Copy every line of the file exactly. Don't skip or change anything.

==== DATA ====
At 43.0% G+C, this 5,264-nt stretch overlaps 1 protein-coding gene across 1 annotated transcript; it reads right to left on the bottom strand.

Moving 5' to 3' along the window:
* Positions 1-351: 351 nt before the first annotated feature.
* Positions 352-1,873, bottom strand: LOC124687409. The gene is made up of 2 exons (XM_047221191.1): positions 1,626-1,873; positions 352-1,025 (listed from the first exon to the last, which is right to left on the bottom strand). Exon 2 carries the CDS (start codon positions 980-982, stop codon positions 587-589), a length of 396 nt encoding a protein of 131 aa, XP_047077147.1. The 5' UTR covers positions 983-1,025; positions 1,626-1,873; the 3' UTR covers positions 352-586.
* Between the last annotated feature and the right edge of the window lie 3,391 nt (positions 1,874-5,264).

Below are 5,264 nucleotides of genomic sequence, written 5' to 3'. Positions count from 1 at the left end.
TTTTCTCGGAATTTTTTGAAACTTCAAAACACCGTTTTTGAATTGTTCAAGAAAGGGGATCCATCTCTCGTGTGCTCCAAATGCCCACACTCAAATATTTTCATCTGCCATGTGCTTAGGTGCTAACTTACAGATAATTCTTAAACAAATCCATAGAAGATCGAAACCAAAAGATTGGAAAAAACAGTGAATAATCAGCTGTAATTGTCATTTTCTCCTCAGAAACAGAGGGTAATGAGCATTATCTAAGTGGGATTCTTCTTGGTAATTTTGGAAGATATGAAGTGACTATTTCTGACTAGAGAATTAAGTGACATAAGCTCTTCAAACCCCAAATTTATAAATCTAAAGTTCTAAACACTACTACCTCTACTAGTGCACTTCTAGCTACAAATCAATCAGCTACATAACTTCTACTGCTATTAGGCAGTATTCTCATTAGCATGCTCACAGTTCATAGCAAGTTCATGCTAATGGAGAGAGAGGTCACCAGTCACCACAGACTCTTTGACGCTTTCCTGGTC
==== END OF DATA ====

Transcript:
At 43.0% G+C, this 5,264-nt stretch overlaps 1 protein-coding gene across 1 annotated transcript; it reads right to left on the bottom strand.

Moving 5' to 3' along the window:
* Positions 1-351: 351 nt before the first annotated feature.
* Positions 352-1,873, bottom strand: LOC124687409. The gene is made up of 2 exons (XM_047221191.1): positions 1,626-1,873; positions 352-1,025 (listed from the first exon to the last, which is right to left on the bottom strand). Exon 2 carries the CDS (start codon positions 980-982, stop codon positions 587-589), a length of 396 nt encoding a protein of 131 aa, XP_047077147.1. The 5' UTR covers positions 983-1,025; positions 1,626-1,873; the 3' UTR covers positions 352-586.
* Between the last annotated feature and the right edge of the window lie 3,391 nt (positions 1,874-5,264).

Below are 5,264 nucleotides of genomic sequence, written 5' to 3'. Positions count from 1 at the left end.
TTTTCTCGGAATTTTTTGAAACTTCAAAACACCGTTTTTGAATTGTTCAAGAAAGGGGATCCATCTCTCGTGTGCTCCAAATGCCCACACTCAAATATTTTCATCTGCCATGTGCTTAGGTGCTAACTTACAGATAATTCTTAAACAAATCCATAGAAGATCGAAACCAAAAGATTGGAAAAAACAGTGAATAATCAGCTGTAATTGTCATTTTCTCCTCAGAAACAGAGGGTAATGAGCATTATCTAAGTGGGATTCTTCTTGGTAATTTTGGAAGATATGAAGTGACTATTTCTGACTAGAGAATTAAGTGACATAAGCTCTTCAAACCCCAAATTTATAAATCTAAAGTTCTAAACACTACTACCTCTACTAGTGCACTTCTAGCTACAAATCAATCAGCTACATAACTTCTACTGCTATTAGGCAGTATTCTCATTAGCATGCTCACAGTTCATAGCAAGTTCATGCTAATGGAGAGAGAGGTCACCAGTCACCACAGACTCTTTGACGCTTTCCTGGTC